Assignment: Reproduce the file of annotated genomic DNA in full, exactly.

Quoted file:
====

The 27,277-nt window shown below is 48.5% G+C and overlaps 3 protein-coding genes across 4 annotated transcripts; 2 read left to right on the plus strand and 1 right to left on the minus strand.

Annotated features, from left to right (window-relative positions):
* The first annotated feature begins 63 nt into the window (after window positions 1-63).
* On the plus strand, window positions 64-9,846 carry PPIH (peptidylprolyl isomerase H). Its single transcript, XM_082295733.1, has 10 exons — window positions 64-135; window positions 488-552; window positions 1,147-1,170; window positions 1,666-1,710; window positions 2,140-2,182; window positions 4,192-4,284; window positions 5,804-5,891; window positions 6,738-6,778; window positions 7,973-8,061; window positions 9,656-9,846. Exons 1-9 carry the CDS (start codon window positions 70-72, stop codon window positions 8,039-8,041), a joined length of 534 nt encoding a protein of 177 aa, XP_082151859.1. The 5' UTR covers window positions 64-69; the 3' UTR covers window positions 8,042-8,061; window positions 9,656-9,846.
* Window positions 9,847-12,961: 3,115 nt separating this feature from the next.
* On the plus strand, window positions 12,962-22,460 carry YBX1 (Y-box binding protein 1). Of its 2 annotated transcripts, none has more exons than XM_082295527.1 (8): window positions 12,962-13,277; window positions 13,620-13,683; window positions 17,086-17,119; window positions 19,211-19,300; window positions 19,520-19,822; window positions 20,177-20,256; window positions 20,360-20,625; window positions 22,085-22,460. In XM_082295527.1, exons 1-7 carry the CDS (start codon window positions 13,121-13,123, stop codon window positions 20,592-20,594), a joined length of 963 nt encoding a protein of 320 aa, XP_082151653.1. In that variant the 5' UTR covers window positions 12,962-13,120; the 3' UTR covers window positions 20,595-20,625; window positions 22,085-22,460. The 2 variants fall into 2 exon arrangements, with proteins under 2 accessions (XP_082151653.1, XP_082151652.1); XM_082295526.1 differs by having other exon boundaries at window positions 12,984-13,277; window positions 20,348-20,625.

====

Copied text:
The 27,277-nt window shown below is 48.5% G+C and overlaps 3 protein-coding genes across 4 annotated transcripts; 2 read left to right on the plus strand and 1 right to left on the minus strand.

Annotated features, from left to right (window-relative positions):
* The first annotated feature begins 63 nt into the window (after window positions 1-63).
* On the plus strand, window positions 64-9,846 carry PPIH (peptidylprolyl isomerase H). Its single transcript, XM_082295733.1, has 10 exons — window positions 64-135; window positions 488-552; window positions 1,147-1,170; window positions 1,666-1,710; window positions 2,140-2,182; window positions 4,192-4,284; window positions 5,804-5,891; window positions 6,738-6,778; window positions 7,973-8,061; window positions 9,656-9,846. Exons 1-9 carry the CDS (start codon window positions 70-72, stop codon window positions 8,039-8,041), a joined length of 534 nt encoding a protein of 177 aa, XP_082151859.1. The 5' UTR covers window positions 64-69; the 3' UTR covers window positions 8,042-8,061; window positions 9,656-9,846.
* Window positions 9,847-12,961: 3,115 nt separating this feature from the next.
* On the plus strand, window positions 12,962-22,460 carry YBX1 (Y-box binding protein 1). Of its 2 annotated transcripts, none has more exons than XM_082295527.1 (8): window positions 12,962-13,277; window positions 13,620-13,683; window positions 17,086-17,119; window positions 19,211-19,300; window positions 19,520-19,822; window positions 20,177-20,256; window positions 20,360-20,625; window positions 22,085-22,460. In XM_082295527.1, exons 1-7 carry the CDS (start codon window positions 13,121-13,123, stop codon window positions 20,592-20,594), a joined length of 963 nt encoding a protein of 320 aa, XP_082151653.1. In that variant the 5' UTR covers window positions 12,962-13,120; the 3' UTR covers window positions 20,595-20,625; window positions 22,085-22,460. The 2 variants fall into 2 exon arrangements, with proteins under 2 accessions (XP_082151653.1, XP_082151652.1); XM_082295526.1 differs by having other exon boundaries at window positions 12,984-13,277; window positions 20,348-20,625.